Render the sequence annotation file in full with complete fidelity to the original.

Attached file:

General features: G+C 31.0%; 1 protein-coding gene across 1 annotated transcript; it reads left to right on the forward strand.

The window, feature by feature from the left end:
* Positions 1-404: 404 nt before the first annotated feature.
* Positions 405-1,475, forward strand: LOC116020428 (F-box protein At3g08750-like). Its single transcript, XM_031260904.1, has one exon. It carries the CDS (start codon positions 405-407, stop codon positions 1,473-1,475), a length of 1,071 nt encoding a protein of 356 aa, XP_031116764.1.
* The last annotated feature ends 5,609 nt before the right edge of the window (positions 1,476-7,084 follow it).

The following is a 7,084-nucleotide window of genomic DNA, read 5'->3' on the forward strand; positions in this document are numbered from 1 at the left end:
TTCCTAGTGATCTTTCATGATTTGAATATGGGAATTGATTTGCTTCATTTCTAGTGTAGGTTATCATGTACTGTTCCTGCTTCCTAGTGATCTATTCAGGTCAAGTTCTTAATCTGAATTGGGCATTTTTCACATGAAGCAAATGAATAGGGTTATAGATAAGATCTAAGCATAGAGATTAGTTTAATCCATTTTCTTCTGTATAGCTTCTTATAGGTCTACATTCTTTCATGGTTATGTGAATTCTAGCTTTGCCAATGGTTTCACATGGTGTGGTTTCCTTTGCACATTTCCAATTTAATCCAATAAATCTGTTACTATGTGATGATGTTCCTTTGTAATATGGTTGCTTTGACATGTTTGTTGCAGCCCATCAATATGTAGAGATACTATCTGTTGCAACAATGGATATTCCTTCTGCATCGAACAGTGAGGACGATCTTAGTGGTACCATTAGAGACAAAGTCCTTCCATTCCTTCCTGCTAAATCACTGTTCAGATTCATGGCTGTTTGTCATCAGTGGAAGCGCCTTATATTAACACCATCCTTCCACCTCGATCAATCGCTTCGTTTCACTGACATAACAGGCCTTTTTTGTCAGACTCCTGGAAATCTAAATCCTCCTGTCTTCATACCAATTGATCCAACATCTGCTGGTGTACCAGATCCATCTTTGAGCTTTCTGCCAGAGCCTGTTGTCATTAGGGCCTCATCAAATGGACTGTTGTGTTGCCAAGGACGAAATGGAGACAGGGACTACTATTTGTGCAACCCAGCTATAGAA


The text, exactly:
General features: G+C 31.0%; 1 protein-coding gene across 1 annotated transcript; it reads left to right on the forward strand.

The window, feature by feature from the left end:
* Positions 1-404: 404 nt before the first annotated feature.
* Positions 405-1,475, forward strand: LOC116020428 (F-box protein At3g08750-like). Its single transcript, XM_031260904.1, has one exon. It carries the CDS (start codon positions 405-407, stop codon positions 1,473-1,475), a length of 1,071 nt encoding a protein of 356 aa, XP_031116764.1.
* The last annotated feature ends 5,609 nt before the right edge of the window (positions 1,476-7,084 follow it).

The following is a 7,084-nucleotide window of genomic DNA, read 5'->3' on the forward strand; positions in this document are numbered from 1 at the left end:
TTCCTAGTGATCTTTCATGATTTGAATATGGGAATTGATTTGCTTCATTTCTAGTGTAGGTTATCATGTACTGTTCCTGCTTCCTAGTGATCTATTCAGGTCAAGTTCTTAATCTGAATTGGGCATTTTTCACATGAAGCAAATGAATAGGGTTATAGATAAGATCTAAGCATAGAGATTAGTTTAATCCATTTTCTTCTGTATAGCTTCTTATAGGTCTACATTCTTTCATGGTTATGTGAATTCTAGCTTTGCCAATGGTTTCACATGGTGTGGTTTCCTTTGCACATTTCCAATTTAATCCAATAAATCTGTTACTATGTGATGATGTTCCTTTGTAATATGGTTGCTTTGACATGTTTGTTGCAGCCCATCAATATGTAGAGATACTATCTGTTGCAACAATGGATATTCCTTCTGCATCGAACAGTGAGGACGATCTTAGTGGTACCATTAGAGACAAAGTCCTTCCATTCCTTCCTGCTAAATCACTGTTCAGATTCATGGCTGTTTGTCATCAGTGGAAGCGCCTTATATTAACACCATCCTTCCACCTCGATCAATCGCTTCGTTTCACTGACATAACAGGCCTTTTTTGTCAGACTCCTGGAAATCTAAATCCTCCTGTCTTCATACCAATTGATCCAACATCTGCTGGTGTACCAGATCCATCTTTGAGCTTTCTGCCAGAGCCTGTTGTCATTAGGGCCTCATCAAATGGACTGTTGTGTTGCCAAGGACGAAATGGAGACAGGGACTACTATTTGTGCAACCCAGCTATAGAA